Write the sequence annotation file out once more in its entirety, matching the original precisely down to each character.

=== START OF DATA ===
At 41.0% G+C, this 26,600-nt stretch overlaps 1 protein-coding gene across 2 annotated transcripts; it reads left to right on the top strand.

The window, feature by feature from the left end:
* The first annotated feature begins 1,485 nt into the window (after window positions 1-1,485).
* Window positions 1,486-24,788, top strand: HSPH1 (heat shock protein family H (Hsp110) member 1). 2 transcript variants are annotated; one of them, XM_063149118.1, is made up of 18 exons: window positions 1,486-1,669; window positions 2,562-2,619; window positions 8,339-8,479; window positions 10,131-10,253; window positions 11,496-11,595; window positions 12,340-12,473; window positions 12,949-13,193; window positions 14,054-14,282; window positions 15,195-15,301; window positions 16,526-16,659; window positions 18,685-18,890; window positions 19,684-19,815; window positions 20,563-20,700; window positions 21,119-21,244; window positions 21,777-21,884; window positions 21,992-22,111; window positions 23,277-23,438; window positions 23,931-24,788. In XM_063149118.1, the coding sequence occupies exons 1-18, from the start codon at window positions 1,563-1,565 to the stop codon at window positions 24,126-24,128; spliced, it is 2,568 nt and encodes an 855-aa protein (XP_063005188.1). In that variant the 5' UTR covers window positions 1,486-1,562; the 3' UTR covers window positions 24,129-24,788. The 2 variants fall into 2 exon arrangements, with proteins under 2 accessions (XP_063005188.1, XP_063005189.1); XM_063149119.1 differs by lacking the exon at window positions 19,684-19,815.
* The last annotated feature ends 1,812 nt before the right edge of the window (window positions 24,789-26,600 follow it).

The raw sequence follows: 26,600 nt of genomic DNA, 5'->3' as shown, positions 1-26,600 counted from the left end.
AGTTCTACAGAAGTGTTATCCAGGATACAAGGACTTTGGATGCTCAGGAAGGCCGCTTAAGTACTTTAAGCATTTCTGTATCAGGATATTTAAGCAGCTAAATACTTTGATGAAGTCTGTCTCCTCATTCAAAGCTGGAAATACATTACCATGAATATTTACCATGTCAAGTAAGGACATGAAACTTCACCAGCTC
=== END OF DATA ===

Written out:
At 41.0% G+C, this 26,600-nt stretch overlaps 1 protein-coding gene across 2 annotated transcripts; it reads left to right on the top strand.

The window, feature by feature from the left end:
* The first annotated feature begins 1,485 nt into the window (after window positions 1-1,485).
* Window positions 1,486-24,788, top strand: HSPH1 (heat shock protein family H (Hsp110) member 1). 2 transcript variants are annotated; one of them, XM_063149118.1, is made up of 18 exons: window positions 1,486-1,669; window positions 2,562-2,619; window positions 8,339-8,479; window positions 10,131-10,253; window positions 11,496-11,595; window positions 12,340-12,473; window positions 12,949-13,193; window positions 14,054-14,282; window positions 15,195-15,301; window positions 16,526-16,659; window positions 18,685-18,890; window positions 19,684-19,815; window positions 20,563-20,700; window positions 21,119-21,244; window positions 21,777-21,884; window positions 21,992-22,111; window positions 23,277-23,438; window positions 23,931-24,788. In XM_063149118.1, the coding sequence occupies exons 1-18, from the start codon at window positions 1,563-1,565 to the stop codon at window positions 24,126-24,128; spliced, it is 2,568 nt and encodes an 855-aa protein (XP_063005188.1). In that variant the 5' UTR covers window positions 1,486-1,562; the 3' UTR covers window positions 24,129-24,788. The 2 variants fall into 2 exon arrangements, with proteins under 2 accessions (XP_063005188.1, XP_063005189.1); XM_063149119.1 differs by lacking the exon at window positions 19,684-19,815.
* The last annotated feature ends 1,812 nt before the right edge of the window (window positions 24,789-26,600 follow it).

The raw sequence follows: 26,600 nt of genomic DNA, 5'->3' as shown, positions 1-26,600 counted from the left end.
AGTTCTACAGAAGTGTTATCCAGGATACAAGGACTTTGGATGCTCAGGAAGGCCGCTTAAGTACTTTAAGCATTTCTGTATCAGGATATTTAAGCAGCTAAATACTTTGATGAAGTCTGTCTCCTCATTCAAAGCTGGAAATACATTACCATGAATATTTACCATGTCAAGTAAGGACATGAAACTTCACCAGCTC